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US – Business groups sue to stop San Antonio Paid Sick Leave Ordinance

Written by
FordHarrison LLP, nationwide U.S. law firm with a singular focus on HR law.
Business groups have launched an attempt to block new local legislation giving San Antonio employees a right to paid sick leave, which would otherwise take effect on 1 August 2019.   

On Monday 15 July 2019, the Associated Builders & Contractors of South Texas, joined by several other business groups, filed a legal action against the City of San Antonio seeking to block the implementation of the Paid Sick Leave ordinance, which is set to go into effect, for most businesses, on 1 August 2019. The ordinance requires organisations with more than 15 employees allow workers to accrue and use up to 64 hours of paid sick leave per year. For smaller organisations (one to 15 employees) the allowance is up to 48 hours per year.

The legal action alleges, like the Austin case relating to a similar ordinance passed by that city pending in the Texas Supreme Court, that the ordinance violates the Texas Minimum Wage Act. An injunction hearing is set for 24 July 2019, at 09:00. If the court issues the injunction, the San Antonio ordinance will likely be put on hold while this continues to work its way through the courts.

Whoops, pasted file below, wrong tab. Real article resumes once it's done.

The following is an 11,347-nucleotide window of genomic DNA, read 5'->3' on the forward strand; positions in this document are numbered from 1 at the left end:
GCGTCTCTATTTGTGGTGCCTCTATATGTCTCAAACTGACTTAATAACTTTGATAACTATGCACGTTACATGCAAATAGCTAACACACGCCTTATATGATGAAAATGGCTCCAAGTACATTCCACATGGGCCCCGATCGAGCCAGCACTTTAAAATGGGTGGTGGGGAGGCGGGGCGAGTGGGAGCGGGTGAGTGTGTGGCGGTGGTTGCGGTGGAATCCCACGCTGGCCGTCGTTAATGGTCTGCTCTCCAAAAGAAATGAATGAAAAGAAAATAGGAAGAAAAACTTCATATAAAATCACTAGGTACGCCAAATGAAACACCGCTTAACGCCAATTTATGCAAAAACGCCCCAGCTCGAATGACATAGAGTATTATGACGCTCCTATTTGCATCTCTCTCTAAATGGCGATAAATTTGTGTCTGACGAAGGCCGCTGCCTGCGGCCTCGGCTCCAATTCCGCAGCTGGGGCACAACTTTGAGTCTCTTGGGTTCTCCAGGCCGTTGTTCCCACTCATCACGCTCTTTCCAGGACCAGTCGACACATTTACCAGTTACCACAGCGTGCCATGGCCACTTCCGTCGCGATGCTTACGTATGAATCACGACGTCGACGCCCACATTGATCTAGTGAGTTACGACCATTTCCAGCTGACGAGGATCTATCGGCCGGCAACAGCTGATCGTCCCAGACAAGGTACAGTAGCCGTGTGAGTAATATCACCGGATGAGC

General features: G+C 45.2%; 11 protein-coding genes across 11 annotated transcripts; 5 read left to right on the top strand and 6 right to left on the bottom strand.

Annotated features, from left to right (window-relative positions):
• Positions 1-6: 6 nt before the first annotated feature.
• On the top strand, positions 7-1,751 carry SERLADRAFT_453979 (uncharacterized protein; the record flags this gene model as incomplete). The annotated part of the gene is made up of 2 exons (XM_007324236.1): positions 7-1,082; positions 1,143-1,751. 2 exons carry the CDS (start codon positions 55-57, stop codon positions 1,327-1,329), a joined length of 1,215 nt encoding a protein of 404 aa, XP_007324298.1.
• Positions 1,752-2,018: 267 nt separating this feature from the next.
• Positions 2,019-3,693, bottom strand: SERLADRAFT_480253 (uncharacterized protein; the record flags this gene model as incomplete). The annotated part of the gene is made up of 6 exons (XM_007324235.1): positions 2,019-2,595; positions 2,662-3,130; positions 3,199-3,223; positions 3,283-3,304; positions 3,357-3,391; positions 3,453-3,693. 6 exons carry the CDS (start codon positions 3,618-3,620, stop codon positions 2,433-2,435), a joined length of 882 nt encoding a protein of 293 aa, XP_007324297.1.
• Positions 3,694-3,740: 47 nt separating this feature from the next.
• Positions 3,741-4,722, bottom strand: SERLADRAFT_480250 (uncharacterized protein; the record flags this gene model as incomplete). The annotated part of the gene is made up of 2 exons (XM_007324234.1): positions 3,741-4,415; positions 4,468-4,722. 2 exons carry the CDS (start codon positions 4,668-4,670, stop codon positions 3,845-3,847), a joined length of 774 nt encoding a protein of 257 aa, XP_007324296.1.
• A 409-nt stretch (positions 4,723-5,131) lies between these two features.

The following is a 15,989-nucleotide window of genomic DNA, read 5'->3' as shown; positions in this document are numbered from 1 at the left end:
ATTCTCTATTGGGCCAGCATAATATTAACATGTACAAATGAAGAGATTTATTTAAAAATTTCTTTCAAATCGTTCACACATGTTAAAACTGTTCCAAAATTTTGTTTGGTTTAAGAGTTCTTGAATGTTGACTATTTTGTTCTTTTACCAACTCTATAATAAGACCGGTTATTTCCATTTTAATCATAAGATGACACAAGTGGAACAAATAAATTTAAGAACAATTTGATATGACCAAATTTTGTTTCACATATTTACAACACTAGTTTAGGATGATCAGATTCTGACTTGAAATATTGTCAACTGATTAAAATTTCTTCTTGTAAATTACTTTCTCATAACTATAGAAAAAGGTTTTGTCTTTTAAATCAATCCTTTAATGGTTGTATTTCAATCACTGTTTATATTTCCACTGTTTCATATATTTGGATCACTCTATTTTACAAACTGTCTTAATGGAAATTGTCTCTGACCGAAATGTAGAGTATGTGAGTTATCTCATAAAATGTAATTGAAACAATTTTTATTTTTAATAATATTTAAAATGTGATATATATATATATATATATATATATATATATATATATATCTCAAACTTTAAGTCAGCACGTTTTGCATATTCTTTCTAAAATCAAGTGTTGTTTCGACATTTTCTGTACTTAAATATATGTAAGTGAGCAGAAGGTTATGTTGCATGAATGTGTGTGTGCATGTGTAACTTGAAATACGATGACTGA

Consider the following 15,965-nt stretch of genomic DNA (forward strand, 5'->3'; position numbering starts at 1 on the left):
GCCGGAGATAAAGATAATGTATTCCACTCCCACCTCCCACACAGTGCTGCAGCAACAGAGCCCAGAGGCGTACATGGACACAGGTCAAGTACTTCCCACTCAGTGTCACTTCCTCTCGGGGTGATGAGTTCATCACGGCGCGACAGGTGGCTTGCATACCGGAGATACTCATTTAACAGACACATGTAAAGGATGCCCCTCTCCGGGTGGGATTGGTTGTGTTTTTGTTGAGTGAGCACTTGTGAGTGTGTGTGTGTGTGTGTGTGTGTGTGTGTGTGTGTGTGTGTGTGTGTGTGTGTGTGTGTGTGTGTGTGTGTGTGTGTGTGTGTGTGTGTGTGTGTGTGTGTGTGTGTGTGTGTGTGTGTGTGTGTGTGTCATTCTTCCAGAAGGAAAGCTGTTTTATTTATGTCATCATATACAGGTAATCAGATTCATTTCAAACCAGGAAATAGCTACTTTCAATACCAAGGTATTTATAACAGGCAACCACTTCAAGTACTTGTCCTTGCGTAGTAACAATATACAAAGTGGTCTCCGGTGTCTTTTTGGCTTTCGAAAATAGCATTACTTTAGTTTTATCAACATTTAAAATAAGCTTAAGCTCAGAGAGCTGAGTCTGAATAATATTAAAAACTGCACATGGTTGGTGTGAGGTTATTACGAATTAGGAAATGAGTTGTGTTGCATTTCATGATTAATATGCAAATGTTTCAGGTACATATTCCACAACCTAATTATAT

Meanwhile, in Dallas, the City has still not issued any regulations, which were promised at last week’s informational session. These regulations will hopefully give employers more clarity on the ordinance. No legal action has been filed yet to postpone the effective date of the Dallas ordinance, which also goes into effect on 1 August 2019.

This is an evolving issue. While we recommend that employers become familiar with these ordinances and be prepared to implement compliant policies for Dallas and San Antonio employees by 1 August, employers should delay announcing any changes to their policies as long as possible to see how these legal challenges play out.


The City of San Antonio has now agreed to postpone implementation of the Paid Sick Leave ordinance until 1 December 2019. A Bexar County judge signed the agreed order on 24 July 2019. Accordingly, employers with San Antonio employees have been given a few months before they must enact paid sick leave policies for San Antonio employees (subject to any decision by the Texas Supreme Court on this issue).

Rachel Ullrich
Rachel Ziolkowski Ullrich
FordHarrison LLP